Slash Admin gathers some common functions that you probably need in most of your websites. The plugin lets you change various different options in a WordPress website, keeps them active even if you switch your theme and helps you create a friendlier Admin Panel for you and your editors.
- Upload a favicon
- Unload default WordPress Open Sans font
- Enqueue your own Google Web Fonts
- Insert Google Analytics tracking code (so as you don't have to remember re-entering it in case you switch themes in the future)
- Limit the number of revisions that WordPress keeps for each post (keeps the database cleaner)
- Prevent Post Updates and Deletion After a Set Period. Useful if you have many editors or in cases where an editor's account is compromized, adding spam code to the posts (by disallowing editing of older posts you limit the damage)
- Maintenance mode. If checked, non-Admins will not be able to acess the WordPress backend and they will see a customizable message instead. Useful if you want to perform some maintenance work to your website and you don't want your Editors to add or modify the content before you finish. Admins are not affected and they can always login as usual.
- Add your custom logo at the WordPress log-in screen
- Make the login screen logo (custom or default) linking to your website's homepage instead of wordpress.org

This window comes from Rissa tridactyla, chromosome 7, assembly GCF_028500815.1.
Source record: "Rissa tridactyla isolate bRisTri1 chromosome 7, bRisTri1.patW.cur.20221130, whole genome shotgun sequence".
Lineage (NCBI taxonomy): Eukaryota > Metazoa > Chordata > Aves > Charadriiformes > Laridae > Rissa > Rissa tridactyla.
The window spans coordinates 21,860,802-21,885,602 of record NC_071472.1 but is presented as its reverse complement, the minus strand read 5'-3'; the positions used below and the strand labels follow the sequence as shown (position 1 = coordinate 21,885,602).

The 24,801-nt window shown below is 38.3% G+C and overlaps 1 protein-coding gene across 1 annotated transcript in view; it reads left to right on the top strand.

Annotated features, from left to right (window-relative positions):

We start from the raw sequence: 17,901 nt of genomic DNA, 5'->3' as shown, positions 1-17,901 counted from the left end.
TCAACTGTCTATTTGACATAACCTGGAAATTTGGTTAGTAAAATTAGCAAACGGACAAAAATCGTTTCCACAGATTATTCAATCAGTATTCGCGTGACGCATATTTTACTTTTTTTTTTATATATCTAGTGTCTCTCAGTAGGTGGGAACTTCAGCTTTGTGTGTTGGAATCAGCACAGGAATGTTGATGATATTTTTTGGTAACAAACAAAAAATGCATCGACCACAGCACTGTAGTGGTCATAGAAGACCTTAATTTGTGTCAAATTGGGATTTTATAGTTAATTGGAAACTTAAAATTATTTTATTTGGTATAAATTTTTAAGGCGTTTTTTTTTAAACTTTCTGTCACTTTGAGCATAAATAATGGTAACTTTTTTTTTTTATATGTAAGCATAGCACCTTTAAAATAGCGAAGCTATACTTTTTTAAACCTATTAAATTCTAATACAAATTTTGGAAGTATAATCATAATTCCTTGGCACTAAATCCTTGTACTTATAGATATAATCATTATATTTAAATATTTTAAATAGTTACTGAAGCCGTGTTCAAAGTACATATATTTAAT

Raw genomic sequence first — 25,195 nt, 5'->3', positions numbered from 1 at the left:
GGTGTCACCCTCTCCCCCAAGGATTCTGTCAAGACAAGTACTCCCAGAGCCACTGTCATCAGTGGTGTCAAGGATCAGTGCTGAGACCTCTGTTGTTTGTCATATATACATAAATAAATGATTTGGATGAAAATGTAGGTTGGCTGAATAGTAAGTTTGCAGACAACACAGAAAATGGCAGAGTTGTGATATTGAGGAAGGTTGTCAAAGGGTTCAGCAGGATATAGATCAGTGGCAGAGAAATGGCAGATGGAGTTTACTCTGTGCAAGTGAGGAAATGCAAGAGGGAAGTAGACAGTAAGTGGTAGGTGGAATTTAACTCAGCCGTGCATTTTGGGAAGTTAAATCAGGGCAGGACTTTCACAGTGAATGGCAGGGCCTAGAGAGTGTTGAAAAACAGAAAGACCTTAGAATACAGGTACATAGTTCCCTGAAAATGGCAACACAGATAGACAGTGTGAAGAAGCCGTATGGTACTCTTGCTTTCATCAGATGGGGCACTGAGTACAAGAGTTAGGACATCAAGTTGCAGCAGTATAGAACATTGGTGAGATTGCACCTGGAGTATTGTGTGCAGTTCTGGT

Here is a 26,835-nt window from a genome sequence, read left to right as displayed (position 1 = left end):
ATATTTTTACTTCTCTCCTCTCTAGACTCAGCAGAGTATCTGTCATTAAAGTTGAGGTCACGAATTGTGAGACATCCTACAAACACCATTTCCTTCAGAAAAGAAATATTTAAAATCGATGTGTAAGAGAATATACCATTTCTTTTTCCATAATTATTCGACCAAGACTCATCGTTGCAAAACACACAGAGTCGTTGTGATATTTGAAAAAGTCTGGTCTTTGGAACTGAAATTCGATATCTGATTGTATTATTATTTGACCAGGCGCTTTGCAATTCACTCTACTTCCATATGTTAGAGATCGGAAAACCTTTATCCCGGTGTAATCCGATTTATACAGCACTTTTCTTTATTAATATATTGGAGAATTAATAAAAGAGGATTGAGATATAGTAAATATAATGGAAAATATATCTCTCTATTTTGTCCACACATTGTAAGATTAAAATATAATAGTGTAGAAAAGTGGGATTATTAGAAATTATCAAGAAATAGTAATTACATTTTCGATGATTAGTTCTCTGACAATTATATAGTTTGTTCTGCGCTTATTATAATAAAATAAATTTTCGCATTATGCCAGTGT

- After login, redirect users at the homepage instead of their profile page
- Disable the Admin Bar for all users except Administrators. Applies only to the front-end. It's useful if you want your site to be visible only to logged-in users (e.g. during developement phase), but you don't want them to access the dashboard or get confused with the admin bar
- Hide unnecessary options from the Admin menu for non admins (so editors won't get overwhelmed with options that have no meaning for the current website)
- Allow editors to manage Menus and Widgets and access some other appearance settings previously acessible only to admins (for example, you might want to give your client the option to modify the website's menu, but you would rather avoid making him/her an administrator)
- Hide notices about updating WordPress and other plugins for all users except from Admins (sometimes clients get confused with those notices and think that there is something wrong with the website)
- If you manually include email addresses in your posts, you should consider disguising them in order to "fool" e-mail harvesters (check FAQ for details).
- If you develop your site on localhost or on a temporary URL, you might want to avoid absolute URLs inside posts and pages. That way you don't need to update your links after migrating to your actual domain (check FAQ for details).
- Display a warning for users of old versions of Internet Explorer (IE8 or older). Yes, sadly there are still people who use Internet Explorer 8...